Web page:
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Perfect Pancake Calculator

Created by Wojciech Sas, PhD and Dominik Czernia, PhD
Reviewed by Bogna Szyk and Jack Bowater
Last updated: Jan 18, 2024


Have you ever thought that making pancakes may contribute to science? Is this a joke? Well, it turns out that it's all about physics, and what's even more important, it has a real influence on medical development, especially in glaucoma treatment. A little while ago, scientists from University College London and the Biomedical Research Centre at Moorfields Eye Hospital have established interinstitutional cooperation to... make some pancakes. They provided mathematical theory, proofed by real kitchen experiments, that allows us to control the consistency of the batter.

We used this algorithm to test 15 unique recipes of pancakes from all over the world, with different sizes, thicknesses, and patterns. Our tool may be an excellent opportunity to prepare for the upcoming Shrove Tuesday, also known as Pancake Day Explore different types of pancakes with this calculator and find your perfect one!

Pancakes – flat cakes prepared from a starch-based batter and cooked on a hot surface. Who doesn't recognize them? We don't exactly know what the origin of the pancake is, but archaeological evidence suggests they were one of the earliest and most widespread cereal food eaten in ancient societies. Nowadays, pancakes are served worldwide (every inhabited continent has its own version of the pancake recipe) and are known under different names: pancakes, naleśniki, crêpes, and griddle cakes, to name a few. So, should we even ask ourselves if there is a universal recipe for a perfect pancake? With our perfect pancake calculator, you can now discover pancakes from 15 distinct regions, see how they look, learn how to make them, and what is the scientific description of their texture. Give it a try!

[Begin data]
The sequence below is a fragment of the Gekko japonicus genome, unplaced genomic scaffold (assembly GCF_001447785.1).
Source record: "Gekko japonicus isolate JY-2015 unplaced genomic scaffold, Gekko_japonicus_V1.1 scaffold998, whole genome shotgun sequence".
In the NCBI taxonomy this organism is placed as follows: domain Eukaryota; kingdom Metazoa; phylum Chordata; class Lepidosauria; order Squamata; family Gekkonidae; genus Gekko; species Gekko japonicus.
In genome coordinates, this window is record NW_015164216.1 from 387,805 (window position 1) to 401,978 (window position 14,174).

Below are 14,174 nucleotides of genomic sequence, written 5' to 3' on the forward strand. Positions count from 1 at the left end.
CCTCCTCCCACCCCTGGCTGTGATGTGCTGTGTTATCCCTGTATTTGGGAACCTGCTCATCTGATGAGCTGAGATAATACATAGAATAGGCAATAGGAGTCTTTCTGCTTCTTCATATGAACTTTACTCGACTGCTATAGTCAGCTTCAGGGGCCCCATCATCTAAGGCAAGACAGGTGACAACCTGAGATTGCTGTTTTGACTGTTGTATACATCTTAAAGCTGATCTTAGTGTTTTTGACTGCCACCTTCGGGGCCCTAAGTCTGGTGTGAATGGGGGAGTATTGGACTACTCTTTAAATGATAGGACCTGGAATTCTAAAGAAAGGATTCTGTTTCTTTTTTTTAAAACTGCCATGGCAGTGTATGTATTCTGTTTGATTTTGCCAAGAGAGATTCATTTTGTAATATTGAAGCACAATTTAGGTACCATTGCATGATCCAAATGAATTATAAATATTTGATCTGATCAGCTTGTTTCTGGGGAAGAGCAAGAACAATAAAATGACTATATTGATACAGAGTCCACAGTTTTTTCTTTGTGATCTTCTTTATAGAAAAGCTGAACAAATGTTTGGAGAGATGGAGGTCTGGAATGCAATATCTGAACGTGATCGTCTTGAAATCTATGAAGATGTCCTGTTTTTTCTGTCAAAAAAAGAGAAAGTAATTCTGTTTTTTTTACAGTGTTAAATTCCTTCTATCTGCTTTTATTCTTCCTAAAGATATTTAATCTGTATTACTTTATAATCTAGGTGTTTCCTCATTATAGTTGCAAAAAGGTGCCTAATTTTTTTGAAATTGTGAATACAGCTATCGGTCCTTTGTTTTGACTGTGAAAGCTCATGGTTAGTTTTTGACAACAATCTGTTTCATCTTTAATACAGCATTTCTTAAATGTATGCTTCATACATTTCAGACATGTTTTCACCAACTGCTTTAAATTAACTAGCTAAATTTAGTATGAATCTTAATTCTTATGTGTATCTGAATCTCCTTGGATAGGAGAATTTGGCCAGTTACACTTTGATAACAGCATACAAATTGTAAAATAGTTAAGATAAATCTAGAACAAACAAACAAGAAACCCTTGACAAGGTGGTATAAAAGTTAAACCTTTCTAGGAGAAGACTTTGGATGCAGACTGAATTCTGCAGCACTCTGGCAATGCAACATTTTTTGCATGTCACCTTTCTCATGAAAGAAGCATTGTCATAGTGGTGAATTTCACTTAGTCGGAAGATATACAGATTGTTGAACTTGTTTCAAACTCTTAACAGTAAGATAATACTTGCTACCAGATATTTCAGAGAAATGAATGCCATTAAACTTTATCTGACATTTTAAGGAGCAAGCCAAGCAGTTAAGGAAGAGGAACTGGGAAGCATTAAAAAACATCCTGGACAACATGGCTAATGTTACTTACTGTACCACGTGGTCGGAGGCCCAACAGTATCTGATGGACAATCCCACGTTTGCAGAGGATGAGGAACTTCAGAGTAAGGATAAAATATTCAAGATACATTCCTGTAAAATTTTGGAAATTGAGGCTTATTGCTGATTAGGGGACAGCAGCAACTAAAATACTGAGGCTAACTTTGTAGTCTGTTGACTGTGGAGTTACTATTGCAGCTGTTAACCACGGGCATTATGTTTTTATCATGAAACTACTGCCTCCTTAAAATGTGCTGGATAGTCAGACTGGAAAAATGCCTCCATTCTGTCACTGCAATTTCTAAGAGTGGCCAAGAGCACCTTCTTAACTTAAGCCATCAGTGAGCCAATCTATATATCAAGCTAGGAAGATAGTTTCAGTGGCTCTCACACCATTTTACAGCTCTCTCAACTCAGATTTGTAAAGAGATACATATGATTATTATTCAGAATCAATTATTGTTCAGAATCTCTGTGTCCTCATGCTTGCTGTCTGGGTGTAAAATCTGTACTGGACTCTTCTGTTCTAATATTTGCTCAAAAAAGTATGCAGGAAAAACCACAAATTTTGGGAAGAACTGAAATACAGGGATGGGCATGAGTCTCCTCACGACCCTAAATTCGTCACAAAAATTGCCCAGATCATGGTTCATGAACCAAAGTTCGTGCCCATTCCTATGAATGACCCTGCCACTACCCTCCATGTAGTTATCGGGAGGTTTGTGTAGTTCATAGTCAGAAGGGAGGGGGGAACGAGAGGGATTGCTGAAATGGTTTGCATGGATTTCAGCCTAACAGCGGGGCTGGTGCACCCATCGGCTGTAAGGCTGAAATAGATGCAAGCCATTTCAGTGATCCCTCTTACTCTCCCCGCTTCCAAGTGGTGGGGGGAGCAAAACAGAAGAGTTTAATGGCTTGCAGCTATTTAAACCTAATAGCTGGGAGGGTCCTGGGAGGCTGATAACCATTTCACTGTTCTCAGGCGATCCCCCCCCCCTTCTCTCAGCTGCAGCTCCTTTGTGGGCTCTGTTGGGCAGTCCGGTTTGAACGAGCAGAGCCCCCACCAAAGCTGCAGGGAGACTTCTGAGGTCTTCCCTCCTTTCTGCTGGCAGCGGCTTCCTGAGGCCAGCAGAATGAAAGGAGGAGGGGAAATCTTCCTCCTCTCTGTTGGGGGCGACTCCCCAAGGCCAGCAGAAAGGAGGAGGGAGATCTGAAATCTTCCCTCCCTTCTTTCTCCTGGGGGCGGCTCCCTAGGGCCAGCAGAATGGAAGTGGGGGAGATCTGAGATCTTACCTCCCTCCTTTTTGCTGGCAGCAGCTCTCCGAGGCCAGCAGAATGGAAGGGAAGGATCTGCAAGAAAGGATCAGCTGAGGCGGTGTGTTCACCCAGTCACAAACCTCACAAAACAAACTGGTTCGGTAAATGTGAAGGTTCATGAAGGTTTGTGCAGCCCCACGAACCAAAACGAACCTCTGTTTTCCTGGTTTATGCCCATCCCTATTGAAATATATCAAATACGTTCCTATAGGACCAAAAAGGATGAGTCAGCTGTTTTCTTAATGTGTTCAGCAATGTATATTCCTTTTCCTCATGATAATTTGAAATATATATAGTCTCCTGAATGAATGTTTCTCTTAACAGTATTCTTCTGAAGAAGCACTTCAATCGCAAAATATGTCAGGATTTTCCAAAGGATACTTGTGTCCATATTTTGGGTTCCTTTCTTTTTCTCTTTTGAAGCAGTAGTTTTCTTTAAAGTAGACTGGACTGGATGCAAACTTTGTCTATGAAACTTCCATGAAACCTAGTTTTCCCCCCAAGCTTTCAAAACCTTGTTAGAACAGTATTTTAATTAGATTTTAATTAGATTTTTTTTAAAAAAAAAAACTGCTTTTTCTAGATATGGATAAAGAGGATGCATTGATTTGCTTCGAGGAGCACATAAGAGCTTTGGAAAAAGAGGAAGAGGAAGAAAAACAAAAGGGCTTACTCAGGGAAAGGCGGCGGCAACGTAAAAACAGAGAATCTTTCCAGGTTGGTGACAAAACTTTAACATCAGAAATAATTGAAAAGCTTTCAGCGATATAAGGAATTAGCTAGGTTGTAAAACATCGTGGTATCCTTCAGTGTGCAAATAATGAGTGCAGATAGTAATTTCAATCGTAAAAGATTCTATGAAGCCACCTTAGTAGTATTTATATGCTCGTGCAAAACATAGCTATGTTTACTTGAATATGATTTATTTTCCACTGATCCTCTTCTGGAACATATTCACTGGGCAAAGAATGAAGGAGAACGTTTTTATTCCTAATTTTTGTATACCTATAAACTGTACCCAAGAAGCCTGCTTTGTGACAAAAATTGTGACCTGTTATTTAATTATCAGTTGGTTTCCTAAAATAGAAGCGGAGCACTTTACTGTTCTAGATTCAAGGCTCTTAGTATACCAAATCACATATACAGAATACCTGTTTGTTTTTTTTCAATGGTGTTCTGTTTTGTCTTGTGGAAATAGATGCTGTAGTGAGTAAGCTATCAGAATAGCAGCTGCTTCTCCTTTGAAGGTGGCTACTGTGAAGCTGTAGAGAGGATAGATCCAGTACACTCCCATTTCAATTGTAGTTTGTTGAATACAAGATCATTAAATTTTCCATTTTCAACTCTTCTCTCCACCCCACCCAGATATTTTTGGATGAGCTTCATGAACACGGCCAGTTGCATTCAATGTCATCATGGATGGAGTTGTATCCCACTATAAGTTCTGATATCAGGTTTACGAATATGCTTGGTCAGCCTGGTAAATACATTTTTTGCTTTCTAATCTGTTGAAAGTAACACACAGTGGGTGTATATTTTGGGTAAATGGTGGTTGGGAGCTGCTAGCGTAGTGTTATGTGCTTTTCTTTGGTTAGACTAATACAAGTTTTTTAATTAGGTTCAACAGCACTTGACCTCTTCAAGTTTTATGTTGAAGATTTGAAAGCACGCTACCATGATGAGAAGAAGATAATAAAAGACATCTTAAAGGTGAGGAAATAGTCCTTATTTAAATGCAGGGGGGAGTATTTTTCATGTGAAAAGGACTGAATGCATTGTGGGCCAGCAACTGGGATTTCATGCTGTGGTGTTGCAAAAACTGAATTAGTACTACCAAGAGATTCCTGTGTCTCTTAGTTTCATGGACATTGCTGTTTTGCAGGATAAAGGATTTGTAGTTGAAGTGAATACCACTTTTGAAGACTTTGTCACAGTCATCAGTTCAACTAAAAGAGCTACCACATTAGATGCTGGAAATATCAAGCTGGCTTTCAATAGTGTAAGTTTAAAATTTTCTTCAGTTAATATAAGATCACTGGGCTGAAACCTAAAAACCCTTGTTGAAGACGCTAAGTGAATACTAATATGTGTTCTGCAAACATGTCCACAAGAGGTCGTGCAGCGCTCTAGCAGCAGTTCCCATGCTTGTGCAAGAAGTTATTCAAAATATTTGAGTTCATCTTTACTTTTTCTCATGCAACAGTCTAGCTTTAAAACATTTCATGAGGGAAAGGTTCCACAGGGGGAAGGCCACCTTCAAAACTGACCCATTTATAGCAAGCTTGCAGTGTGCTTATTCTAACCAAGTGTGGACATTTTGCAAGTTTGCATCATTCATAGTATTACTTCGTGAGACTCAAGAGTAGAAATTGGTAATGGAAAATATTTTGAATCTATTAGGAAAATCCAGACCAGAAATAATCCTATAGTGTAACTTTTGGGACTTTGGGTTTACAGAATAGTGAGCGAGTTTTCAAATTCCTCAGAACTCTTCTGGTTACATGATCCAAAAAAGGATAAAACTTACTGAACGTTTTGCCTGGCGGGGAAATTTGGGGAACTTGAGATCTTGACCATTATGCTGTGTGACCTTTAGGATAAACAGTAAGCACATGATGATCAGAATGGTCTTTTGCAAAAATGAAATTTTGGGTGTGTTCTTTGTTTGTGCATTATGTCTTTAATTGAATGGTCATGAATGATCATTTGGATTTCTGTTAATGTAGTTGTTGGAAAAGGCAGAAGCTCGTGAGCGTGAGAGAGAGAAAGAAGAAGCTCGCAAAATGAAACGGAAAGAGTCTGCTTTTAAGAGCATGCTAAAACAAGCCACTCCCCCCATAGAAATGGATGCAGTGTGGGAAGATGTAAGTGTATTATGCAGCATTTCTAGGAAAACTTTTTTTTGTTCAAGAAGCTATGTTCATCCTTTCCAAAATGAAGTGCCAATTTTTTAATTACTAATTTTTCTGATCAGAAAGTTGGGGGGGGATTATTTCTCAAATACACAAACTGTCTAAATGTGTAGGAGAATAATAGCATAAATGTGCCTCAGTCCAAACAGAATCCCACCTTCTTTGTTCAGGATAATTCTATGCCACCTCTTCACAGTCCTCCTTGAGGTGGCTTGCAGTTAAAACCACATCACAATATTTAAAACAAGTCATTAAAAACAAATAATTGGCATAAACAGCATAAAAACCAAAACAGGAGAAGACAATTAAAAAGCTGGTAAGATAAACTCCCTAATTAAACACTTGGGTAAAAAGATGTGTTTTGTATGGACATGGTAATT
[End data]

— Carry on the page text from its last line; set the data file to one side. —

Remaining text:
Did I hear that right? Pancakes and science? We're not kidding you. It turns out that making pancakes is all about physics, and what's even more important, it has a real influence on medical development, especially in treating glaucoma. Thus, it shouldn't be a surprise for you that physicists from University College London and specialists from the Biomedical Research Centre at Moorfields Eye Hospital have established interinstitutional cooperation to... cook some pancakes. Read on to learn more about the history of pancakes, the original recipes of pancakes, and how pancakes can be essential in healing glaucoma.